Archive for category 1910s
[Originally published on my blog Historical Threads on March 26, 2010. This version has been refined & corrected, where necessary.]
For quite a number of weeks now I’ve intended to finalize this post about swimming in the Willamette River in and near Portland Harbor. Two discussions about swimming in the river can be found at this Portland Mercury Blogtown post, and at this archived “Think Out Loud” program from Oregon Public Radio.
Now, for some historical context . . . Read the rest of this entry »
I had a blog & email exchange on the topic of Willamette River water quality that I wanted to bring to everyone’s attention . . .
I recently approved what is called in blogspeak a “pingback”a link in a post or comment from one blog referring to another blog. This pingback came from author Ruth Tenzer Feldman who referred to Speaking for the River to provide some context about Willamette River water quality in 1912 for her book Blue Thread about life in Portland in 1912, the year that the state’s voters finally approved woman suffrage.
In her post Ruth referenced 1910 as the year of the first chemical analysis of Willamette River water quality. I had not come across such an early date for this so I replied in a comment:
“You write above that ‘the first chemical analysis of Willamette River water was made in 1910.’ I’m curious where you found this information cited because in my research I have not found such an early date for the first analyses of dissolved oxygen or biochemical oxygen demand (BOD) in the Willamette; I have, however, found references to bacteriological analyses of Willamette River water during the 1900s and 1910s (and beyond) that detected typhoid, fecal coliform, and other bacteria.
“The BOD analysis method was not developed until the early 1910s and from my understanding the first application of this method (or something similar) in the Willamette was in the early-mid 1920s. (Sources: Martin Melosi, _The Sanitary City_, Johns Hopkins Univ. Press, 2000, pp. 228-229; George Gleeson, _The Return of a River_, Oregon State Univ. Press, 1972, p. 11.)”
She replied via email with her reference for the 1910 date, to which I replied:
“I have done extensive research in the scientific analyses produced on Willamette River water quality from the earliest years into the late 1960s as well as the ‘grey literature’ during these decades — ‘grey literature’ referring to government reports and analyses that are not themselves actual scientific research but summaries, compilations, and updates that make use of previous government reports and scientific analyses. As you can imagine, as environmental management and regulation became an increasingly more important aspect of state and federal governance in the 1960s, 1970s, and beyond, both scientific analyses and grey literature were produced at ever-increasing rates. Beyond the late 1960s or so I have done less-thorough research into the vast pile of scientific research and grey literature that was produced, simply because there’s so much of it available!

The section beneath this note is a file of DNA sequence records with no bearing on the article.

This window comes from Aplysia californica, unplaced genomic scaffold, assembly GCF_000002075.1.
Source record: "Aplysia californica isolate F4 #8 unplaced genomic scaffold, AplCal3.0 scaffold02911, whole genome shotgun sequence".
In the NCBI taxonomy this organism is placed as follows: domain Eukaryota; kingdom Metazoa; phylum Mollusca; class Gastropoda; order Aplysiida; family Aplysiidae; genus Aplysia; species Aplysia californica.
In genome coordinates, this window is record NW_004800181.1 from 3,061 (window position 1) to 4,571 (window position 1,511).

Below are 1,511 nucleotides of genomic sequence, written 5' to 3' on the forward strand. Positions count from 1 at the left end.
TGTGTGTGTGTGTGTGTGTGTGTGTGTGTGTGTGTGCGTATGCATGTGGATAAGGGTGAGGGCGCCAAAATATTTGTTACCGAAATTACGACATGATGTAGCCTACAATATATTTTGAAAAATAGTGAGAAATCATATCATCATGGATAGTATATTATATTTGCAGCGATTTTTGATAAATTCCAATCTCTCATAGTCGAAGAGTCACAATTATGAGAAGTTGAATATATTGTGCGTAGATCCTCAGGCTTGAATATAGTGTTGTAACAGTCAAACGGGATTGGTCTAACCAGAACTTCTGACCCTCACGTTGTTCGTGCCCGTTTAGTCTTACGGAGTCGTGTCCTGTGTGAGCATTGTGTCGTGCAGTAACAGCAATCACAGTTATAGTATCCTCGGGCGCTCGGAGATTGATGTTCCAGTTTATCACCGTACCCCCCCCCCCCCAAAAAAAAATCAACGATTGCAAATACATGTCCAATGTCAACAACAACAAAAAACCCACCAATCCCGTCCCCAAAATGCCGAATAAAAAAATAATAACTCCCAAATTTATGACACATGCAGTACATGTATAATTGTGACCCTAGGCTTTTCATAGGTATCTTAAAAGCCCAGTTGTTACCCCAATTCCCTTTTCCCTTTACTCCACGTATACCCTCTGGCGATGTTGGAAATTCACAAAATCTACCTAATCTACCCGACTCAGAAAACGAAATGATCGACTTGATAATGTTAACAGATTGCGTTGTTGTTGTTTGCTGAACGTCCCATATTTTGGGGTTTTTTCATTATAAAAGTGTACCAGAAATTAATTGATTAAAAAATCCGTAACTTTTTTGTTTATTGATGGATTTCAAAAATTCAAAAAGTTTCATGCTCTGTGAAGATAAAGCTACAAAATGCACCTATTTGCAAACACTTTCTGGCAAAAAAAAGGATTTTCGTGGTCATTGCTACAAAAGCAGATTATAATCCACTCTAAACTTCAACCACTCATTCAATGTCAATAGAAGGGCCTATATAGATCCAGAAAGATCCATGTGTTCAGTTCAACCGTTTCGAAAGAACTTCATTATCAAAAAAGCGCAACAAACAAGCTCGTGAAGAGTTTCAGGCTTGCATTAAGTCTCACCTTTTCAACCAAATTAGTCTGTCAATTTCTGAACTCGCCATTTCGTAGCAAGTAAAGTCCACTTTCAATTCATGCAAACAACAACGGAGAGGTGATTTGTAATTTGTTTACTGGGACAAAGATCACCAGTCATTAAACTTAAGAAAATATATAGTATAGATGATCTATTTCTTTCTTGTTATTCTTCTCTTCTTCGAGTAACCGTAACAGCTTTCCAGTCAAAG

“I had not, for example, read the EPA’s 1976 report Restoring the Willamette that you alerted me to. With the link you provided I found mention on page 27 of this report that ‘Chemical analyses of Willamette River water were first made in 1910.’ The report’s authors cite George Gleeson’s 1972 The Return of a River as their source for this piece of information, but nowhere in his work does Gleeson state this. From this discovery and the information found in the Melosi book that I cited in a comment on your blog, my conclusion is that the EPA’s authors made an error either in their transcription of the date or in not including whatever citation they found that provided that specific piece of information. My educated hunch is the former since I have never seen any reference to a 1910 date for the first chemical analysis of the Willamette River and, as I commented on your blog, the biochemical oxygen demand test was not developed until about 1913.
“Regarding the quality of the Willamette during the first half of the twentieth century, you’ll find some very interesting and entertaining items for context in the attached thesis [I attached a PDF of my 2009 MA thesis “Working for the ‘Working River’: Willamette River Pollution, 1926-1929”]. For example, the baptisms and swimming events of the 1910s and 1920s and the reports of extreme stench in the river and Columbia Slough in the 1940s. Also, there’s this image from the Oregonian in 1936 that’s one of may all-time favorite images on this topic: “There is almost criminal negligence of city officials to permit this.”